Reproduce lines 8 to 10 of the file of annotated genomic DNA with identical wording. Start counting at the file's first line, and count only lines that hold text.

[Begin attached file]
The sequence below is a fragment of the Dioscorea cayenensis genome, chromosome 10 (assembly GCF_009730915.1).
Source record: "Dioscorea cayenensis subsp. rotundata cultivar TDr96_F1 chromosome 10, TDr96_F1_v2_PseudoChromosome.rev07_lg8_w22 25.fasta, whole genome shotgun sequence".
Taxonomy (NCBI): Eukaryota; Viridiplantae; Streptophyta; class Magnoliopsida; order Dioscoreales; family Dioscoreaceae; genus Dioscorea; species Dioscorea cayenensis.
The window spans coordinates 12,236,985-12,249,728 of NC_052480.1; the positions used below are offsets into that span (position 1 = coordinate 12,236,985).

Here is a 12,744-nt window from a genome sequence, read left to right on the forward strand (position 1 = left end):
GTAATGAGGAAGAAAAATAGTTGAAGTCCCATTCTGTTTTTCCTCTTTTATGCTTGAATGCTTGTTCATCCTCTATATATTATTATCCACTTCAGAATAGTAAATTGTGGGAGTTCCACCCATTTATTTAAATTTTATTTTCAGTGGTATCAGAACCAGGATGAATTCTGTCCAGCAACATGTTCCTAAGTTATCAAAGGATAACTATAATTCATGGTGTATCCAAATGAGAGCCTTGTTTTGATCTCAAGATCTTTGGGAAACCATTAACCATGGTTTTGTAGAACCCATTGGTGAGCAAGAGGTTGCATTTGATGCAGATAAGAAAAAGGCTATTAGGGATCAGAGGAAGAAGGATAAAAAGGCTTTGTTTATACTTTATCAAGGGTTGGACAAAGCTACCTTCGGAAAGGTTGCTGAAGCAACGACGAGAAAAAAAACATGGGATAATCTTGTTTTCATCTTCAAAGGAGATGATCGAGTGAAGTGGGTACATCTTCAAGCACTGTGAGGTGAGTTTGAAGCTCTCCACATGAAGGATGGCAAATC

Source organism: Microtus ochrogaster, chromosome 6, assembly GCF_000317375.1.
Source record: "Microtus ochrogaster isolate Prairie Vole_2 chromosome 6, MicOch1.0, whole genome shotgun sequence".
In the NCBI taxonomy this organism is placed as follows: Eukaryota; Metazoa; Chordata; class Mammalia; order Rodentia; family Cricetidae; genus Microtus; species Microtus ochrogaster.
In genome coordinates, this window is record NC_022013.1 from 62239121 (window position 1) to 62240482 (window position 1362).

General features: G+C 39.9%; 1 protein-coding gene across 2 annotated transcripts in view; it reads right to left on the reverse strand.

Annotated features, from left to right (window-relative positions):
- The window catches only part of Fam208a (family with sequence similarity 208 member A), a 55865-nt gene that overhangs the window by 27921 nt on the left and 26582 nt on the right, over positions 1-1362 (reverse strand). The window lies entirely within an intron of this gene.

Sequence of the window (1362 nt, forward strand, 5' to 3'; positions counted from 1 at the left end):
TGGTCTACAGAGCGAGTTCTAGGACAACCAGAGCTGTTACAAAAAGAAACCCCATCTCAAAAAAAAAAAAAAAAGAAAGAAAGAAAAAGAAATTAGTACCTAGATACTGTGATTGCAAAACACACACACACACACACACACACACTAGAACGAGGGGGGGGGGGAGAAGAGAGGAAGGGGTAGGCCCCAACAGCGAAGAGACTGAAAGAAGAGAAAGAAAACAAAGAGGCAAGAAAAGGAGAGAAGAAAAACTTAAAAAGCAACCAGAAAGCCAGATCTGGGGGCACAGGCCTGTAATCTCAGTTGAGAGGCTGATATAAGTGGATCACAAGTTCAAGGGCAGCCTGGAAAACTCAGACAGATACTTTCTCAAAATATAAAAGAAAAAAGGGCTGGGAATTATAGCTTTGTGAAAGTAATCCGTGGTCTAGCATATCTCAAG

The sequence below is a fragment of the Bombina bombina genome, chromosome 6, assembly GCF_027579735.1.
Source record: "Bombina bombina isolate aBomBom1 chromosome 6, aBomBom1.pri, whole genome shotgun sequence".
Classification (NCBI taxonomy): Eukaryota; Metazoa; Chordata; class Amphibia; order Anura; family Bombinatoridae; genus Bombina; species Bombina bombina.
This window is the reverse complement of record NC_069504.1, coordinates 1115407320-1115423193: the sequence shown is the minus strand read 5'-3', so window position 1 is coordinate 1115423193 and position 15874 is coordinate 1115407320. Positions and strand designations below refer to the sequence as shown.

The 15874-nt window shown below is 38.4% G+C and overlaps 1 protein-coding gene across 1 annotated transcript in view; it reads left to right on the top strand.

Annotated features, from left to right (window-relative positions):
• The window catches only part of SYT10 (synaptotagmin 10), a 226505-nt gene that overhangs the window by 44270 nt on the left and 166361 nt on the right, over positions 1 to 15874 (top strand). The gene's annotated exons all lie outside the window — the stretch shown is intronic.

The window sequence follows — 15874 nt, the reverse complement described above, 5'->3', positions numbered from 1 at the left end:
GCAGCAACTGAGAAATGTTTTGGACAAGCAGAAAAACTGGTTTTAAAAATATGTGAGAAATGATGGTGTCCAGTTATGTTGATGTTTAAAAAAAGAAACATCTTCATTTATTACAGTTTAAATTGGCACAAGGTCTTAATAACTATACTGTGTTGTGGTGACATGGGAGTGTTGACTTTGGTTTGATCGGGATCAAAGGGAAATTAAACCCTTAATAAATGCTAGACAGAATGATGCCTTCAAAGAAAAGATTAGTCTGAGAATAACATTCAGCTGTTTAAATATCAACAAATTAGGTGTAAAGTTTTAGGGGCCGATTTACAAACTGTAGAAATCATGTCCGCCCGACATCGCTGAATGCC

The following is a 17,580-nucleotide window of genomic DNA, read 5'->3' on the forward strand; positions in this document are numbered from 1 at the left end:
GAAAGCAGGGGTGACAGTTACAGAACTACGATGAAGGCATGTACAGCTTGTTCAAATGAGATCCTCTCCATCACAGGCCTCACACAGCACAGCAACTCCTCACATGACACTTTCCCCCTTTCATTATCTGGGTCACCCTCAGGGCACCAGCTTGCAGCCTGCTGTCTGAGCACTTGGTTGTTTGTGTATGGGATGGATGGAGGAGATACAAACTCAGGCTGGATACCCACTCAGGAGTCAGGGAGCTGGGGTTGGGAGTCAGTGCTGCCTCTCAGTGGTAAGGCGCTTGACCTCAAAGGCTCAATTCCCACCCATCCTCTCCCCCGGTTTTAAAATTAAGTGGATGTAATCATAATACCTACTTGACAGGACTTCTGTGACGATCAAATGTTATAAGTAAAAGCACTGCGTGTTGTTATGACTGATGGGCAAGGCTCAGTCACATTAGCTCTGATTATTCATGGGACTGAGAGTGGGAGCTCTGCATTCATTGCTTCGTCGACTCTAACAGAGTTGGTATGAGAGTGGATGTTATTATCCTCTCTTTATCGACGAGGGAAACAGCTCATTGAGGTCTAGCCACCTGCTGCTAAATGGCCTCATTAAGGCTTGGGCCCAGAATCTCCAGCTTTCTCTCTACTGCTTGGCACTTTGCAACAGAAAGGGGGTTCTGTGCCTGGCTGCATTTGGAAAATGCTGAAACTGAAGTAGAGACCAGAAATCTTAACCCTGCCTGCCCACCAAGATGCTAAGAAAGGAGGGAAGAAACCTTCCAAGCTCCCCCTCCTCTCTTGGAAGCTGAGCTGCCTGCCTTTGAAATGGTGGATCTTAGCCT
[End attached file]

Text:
Source record: "Microtus ochrogaster isolate Prairie Vole_2 chromosome 6, MicOch1.0, whole genome shotgun sequence".
In the NCBI taxonomy this organism is placed as follows: Eukaryota; Metazoa; Chordata; class Mammalia; order Rodentia; family Cricetidae; genus Microtus; species Microtus ochrogaster.
In genome coordinates, this window is record NC_022013.1 from 62239121 (window position 1) to 62240482 (window position 1362).